"This will be our last holiday together, And I'm so excited about it. "
We laze on the beach in an all-inclusive resort in the Dominican Republic, a plate of nachos and lots of mixed drinks between us. The water was exquisite and our appointments were empty. A few rare days of total pampering lay before us, but all Ian wanted to talk about was livestock.
I speak in exaggeration, but only just.
If you have been following this blog for a long time, you already know that we both have terrible reasons for late gratification, and buying new animals is our biggest weakness. It only took us a month to adopt our first dog, and the animal and livestock we owned expanded every season until our homestead in the Knob House had chickens (both laying hens and silk hens), guinea fowl, meat rabbits , Tilapia and chickens included a pig.
We repelled these extra creatures before our big move to Michigan and started our time with "just" two dogs and three parakeets. Okay, okay, as soon as Tractor Supply has their chicks in late winter, we've brought some of those peeper into our laundry room. But when I found some unusual self-discipline, I told Ian we had to slow the pet catching up for a few months. We had to settle more in our house, I told him, and taking on too many projects at once would probably overwhelm us.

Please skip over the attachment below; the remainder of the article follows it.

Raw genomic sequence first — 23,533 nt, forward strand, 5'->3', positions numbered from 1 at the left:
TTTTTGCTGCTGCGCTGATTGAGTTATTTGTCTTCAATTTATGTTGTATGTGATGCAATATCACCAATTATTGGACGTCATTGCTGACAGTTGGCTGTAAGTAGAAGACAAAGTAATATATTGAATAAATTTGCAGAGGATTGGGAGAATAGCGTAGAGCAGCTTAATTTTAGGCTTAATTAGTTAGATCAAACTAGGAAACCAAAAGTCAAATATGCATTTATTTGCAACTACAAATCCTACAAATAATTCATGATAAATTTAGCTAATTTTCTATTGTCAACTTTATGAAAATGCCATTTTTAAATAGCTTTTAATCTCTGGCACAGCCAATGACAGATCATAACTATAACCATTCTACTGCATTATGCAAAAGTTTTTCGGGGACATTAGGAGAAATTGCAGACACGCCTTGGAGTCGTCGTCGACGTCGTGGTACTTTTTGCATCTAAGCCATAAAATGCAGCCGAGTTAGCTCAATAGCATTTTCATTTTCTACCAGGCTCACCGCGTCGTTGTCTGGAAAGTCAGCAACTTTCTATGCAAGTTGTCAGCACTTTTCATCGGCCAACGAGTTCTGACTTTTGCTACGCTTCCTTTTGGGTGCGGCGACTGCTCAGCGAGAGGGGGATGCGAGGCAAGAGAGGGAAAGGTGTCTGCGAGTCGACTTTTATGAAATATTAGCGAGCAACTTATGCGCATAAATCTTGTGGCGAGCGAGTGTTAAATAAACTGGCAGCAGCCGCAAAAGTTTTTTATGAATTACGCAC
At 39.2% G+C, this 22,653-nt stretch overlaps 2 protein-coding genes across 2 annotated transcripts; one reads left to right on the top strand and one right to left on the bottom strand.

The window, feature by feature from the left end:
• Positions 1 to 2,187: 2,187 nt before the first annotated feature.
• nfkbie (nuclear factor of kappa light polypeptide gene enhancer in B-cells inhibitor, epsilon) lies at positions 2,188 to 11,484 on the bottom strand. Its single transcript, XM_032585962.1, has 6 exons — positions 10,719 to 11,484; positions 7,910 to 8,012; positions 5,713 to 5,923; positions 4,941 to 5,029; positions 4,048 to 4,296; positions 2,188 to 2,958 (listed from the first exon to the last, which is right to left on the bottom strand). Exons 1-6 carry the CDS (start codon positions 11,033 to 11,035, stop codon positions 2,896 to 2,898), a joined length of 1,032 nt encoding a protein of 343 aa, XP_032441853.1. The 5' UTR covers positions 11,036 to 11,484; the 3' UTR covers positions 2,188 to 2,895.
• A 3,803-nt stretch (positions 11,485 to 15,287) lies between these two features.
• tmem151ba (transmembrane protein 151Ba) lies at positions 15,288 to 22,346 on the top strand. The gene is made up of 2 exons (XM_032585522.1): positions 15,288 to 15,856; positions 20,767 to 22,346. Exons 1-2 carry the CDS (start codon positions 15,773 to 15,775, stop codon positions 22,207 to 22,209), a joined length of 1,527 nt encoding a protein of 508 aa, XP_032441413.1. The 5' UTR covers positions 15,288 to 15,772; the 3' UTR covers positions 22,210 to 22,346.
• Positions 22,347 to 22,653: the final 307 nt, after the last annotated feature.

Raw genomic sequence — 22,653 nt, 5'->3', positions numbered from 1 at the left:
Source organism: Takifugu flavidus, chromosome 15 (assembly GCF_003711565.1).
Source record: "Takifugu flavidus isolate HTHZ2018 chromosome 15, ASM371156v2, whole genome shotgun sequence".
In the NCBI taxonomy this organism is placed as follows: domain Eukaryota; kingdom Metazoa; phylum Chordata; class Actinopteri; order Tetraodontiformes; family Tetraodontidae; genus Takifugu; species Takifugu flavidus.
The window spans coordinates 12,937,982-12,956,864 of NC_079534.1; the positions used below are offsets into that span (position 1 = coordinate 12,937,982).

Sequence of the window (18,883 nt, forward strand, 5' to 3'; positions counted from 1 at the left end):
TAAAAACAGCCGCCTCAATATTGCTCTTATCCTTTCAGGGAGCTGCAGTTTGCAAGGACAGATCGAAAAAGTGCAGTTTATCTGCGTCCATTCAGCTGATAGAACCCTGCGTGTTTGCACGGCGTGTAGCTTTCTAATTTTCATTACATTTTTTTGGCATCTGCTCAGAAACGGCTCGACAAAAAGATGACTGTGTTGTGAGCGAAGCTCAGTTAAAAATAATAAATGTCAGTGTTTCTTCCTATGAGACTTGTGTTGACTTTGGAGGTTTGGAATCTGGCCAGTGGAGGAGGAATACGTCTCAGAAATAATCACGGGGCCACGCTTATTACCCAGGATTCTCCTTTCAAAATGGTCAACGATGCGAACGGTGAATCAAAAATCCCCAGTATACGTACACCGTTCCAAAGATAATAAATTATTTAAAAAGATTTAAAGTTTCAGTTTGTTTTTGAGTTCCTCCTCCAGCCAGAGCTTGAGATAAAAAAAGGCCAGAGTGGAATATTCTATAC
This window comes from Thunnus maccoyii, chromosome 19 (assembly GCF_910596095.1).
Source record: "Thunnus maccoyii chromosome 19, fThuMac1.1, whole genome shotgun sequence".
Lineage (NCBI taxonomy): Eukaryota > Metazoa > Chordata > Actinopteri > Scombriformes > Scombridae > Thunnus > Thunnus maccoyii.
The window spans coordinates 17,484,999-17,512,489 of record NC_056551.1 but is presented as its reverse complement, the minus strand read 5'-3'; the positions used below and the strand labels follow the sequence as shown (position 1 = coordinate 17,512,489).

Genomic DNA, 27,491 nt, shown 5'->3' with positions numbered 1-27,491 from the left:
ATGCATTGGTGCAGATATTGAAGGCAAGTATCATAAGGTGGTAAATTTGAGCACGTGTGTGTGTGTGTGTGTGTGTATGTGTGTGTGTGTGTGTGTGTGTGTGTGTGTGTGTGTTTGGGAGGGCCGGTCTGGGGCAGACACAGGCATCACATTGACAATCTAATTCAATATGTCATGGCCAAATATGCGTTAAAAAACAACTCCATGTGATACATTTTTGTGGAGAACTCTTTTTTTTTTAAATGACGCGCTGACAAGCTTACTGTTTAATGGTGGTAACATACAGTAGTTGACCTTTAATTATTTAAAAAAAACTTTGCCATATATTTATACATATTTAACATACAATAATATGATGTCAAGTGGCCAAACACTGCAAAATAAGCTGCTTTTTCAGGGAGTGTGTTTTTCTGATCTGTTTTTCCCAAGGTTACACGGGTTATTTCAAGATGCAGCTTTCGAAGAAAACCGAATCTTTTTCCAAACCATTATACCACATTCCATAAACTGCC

Therefore, we have set ourselves an arbitrary deadline for the late summer, when our Viehembargo should be lifted. And in the next few months, when I made plans to fly to the Dominican Republic for my dear college friend's beach wedding, Ian was planning as passionately as he could bring dairy goats to our farm as soon as possible.
A few weeks before we left, we joined Kyeema Ridge Farm, a Nigerian dwarf goat farm about forty minutes north of us. On our first visit, we marveled at the cacophony of hundreds of hearty delights, dollars and children, all at the same time demanding their dinner.
Yes, we could do it.
It was time to try goat raising. We've got a cuddly bug named Teddy and we're committed to buying him a friend as well.